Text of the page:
By Jennifer Ernst, Co-founder and CEO, Tivic Health Systems Inc.
Last week, I participated in the Fortune Brainstorm Health 2022 Conference in Los Angeles – a gathering of leaders at the crossroads of business, health care, tech, and innovation. I joined a panel with Adrian Aoun, Founder and CEO, Forward, Robert Ford, Chairman and CEO, Abbott, and moderator Phil Wahba, at Fortune to discuss what’s driving digital health and where wearable devices are headed next.
Major discussion points from my panel, Driving Digital Health: Where Wearables Are Headed Next, led to a spirited discussion around healthcare innovations that lie ahead for consumers and the importance and use of data being gathered by all these monitoring devices. Some highlights are below.
According to Deloitte Global, more than 300 million consumer health and wellness wearable devices will ship globally in 2022. Digital innovations have led to sensors that can measure everything from blood glucose to resting heart rate, resulting in an enormous amounts of data. Under current regulatory frameworks, select data can be shared with the consumer themselves and other types of data can go only to healthcare providers to facilitate good decision-making. However, it’s inconsistent which clinicians use it, to what extent, in what ways, if at all.
The result is not only a question of volumes of data, but islands of data.
This creates obstacles for consumers to collaborate in their own health journey. Ultimately, though, the consumer – me as an individual – has access to many different types of personal data. The opportunity with health literacy is to create more meaningful, more complete, discussions between consumers and our healthcare teams.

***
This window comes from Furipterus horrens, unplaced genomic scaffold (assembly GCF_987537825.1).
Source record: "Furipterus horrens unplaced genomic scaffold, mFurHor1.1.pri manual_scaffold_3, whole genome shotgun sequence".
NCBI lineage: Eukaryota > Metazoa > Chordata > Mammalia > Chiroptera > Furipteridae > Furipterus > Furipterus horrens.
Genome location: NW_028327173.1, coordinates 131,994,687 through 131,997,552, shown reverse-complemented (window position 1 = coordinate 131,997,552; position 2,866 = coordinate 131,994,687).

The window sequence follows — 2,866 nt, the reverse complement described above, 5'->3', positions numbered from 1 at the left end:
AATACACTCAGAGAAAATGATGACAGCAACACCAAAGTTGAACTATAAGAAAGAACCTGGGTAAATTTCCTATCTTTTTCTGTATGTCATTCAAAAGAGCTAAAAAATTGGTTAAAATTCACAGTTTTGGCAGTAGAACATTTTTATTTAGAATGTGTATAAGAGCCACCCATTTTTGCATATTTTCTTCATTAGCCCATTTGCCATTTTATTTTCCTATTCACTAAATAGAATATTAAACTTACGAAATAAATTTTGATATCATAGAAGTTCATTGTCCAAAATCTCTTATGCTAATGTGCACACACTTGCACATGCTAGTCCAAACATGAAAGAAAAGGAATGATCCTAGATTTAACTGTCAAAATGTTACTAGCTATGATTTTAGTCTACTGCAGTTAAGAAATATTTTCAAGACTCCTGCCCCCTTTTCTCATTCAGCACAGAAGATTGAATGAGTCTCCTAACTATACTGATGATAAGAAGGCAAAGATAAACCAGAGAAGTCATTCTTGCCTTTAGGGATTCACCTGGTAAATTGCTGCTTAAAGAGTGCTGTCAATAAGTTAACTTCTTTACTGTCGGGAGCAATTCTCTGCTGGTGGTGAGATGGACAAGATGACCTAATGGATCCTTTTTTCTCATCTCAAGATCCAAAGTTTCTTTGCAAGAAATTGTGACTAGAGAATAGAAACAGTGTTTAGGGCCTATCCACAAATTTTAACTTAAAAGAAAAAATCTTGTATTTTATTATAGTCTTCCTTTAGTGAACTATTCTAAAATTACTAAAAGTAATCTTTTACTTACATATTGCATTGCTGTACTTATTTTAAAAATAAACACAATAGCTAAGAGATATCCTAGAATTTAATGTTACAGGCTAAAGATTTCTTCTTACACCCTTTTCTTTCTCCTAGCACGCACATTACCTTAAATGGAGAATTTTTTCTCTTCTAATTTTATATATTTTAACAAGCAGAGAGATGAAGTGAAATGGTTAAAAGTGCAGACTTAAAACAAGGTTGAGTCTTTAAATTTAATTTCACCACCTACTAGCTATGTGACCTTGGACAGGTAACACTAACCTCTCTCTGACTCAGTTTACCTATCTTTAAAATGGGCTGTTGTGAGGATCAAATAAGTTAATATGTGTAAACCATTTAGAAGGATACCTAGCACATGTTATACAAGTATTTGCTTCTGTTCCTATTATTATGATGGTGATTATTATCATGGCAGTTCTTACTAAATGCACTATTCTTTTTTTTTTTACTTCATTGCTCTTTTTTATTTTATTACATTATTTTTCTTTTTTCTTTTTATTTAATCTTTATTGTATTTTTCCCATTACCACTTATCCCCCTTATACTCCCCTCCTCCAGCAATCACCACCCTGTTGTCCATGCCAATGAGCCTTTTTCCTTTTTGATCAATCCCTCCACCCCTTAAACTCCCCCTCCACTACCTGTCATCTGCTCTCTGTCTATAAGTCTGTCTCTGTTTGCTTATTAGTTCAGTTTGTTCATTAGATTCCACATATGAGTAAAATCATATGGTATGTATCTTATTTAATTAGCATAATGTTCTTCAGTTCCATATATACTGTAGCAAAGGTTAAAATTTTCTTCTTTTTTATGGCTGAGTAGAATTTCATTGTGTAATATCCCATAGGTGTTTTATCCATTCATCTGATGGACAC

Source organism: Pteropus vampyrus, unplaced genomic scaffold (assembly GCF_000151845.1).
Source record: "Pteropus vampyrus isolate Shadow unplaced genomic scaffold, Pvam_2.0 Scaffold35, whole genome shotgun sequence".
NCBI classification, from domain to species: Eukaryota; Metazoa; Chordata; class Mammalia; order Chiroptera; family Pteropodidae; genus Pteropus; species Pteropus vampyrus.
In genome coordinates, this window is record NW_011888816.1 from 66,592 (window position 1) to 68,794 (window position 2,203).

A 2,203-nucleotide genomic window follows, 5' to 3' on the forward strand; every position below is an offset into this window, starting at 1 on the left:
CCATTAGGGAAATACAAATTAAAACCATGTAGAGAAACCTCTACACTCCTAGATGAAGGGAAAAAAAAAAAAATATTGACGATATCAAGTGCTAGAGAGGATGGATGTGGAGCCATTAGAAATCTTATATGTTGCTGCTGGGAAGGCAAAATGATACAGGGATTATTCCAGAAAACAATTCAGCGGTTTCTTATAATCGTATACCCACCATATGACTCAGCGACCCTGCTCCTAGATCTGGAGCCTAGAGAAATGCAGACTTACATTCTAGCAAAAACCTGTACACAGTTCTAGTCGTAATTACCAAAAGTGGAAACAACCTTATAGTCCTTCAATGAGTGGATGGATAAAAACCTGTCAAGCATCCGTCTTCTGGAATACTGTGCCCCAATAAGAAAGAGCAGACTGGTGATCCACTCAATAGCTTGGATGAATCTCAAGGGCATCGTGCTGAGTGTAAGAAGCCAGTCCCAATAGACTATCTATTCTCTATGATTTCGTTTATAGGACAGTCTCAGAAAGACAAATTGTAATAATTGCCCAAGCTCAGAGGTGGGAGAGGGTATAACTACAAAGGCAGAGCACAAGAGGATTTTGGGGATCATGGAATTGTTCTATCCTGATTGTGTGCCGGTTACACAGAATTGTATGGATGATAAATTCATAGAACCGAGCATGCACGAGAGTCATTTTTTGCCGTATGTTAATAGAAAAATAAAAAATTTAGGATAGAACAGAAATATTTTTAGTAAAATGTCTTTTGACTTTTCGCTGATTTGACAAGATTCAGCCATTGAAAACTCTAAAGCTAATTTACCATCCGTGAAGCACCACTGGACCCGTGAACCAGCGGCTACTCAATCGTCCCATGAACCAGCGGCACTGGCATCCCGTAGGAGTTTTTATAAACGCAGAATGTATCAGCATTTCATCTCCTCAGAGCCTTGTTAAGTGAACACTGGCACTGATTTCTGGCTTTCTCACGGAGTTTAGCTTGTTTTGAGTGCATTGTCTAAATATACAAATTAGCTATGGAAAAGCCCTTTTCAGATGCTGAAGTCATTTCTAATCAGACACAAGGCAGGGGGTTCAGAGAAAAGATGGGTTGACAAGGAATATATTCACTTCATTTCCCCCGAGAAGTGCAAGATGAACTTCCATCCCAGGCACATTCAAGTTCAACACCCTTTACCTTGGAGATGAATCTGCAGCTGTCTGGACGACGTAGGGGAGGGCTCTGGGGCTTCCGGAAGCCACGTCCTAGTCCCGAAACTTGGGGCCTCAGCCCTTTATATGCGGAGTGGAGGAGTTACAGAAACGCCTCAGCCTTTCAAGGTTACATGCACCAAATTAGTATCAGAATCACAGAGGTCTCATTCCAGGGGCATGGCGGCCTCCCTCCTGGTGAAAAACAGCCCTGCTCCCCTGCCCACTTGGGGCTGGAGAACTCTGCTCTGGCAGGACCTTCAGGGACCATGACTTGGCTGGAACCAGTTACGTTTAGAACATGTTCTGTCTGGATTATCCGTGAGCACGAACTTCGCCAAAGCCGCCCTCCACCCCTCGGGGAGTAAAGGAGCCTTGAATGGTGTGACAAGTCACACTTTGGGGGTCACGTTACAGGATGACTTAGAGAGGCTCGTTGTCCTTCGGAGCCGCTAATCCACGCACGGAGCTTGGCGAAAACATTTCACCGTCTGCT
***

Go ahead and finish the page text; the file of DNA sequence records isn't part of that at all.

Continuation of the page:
It may be in how the data is packaged to provide insight or create catalysts for conversations. Some will result in recommendations for modifying behaviors while others may require aggressive professional intervention. The opportunities for improved health and wellness are abundant, if we are able to find ways to responsibly equip consumers with the proper context and understanding of the data in order to facilitate a good collaboration with their doctor.
There is the potential to challenge the traditional healthcare paradigm by using digital health to democratize data and put it into consumers’ hands in order to drive better outcomes.
The largest opportunity for digital health lies in breaking down healthcare data silos and increasing data transparency and timeliness to consumers, in helping healthcare professionals better connect the dots. Tech, pharma companies, and medical professionals all need to bring their expertise to the table to ultimately bring it to consumers in a meaningful way.
Looking forward, it seems we are moving toward datastreams that move from our personal health measurement devices to digital dashboards that can be utilized by both patients and clinicians, making our data more actionable and relevant to our health.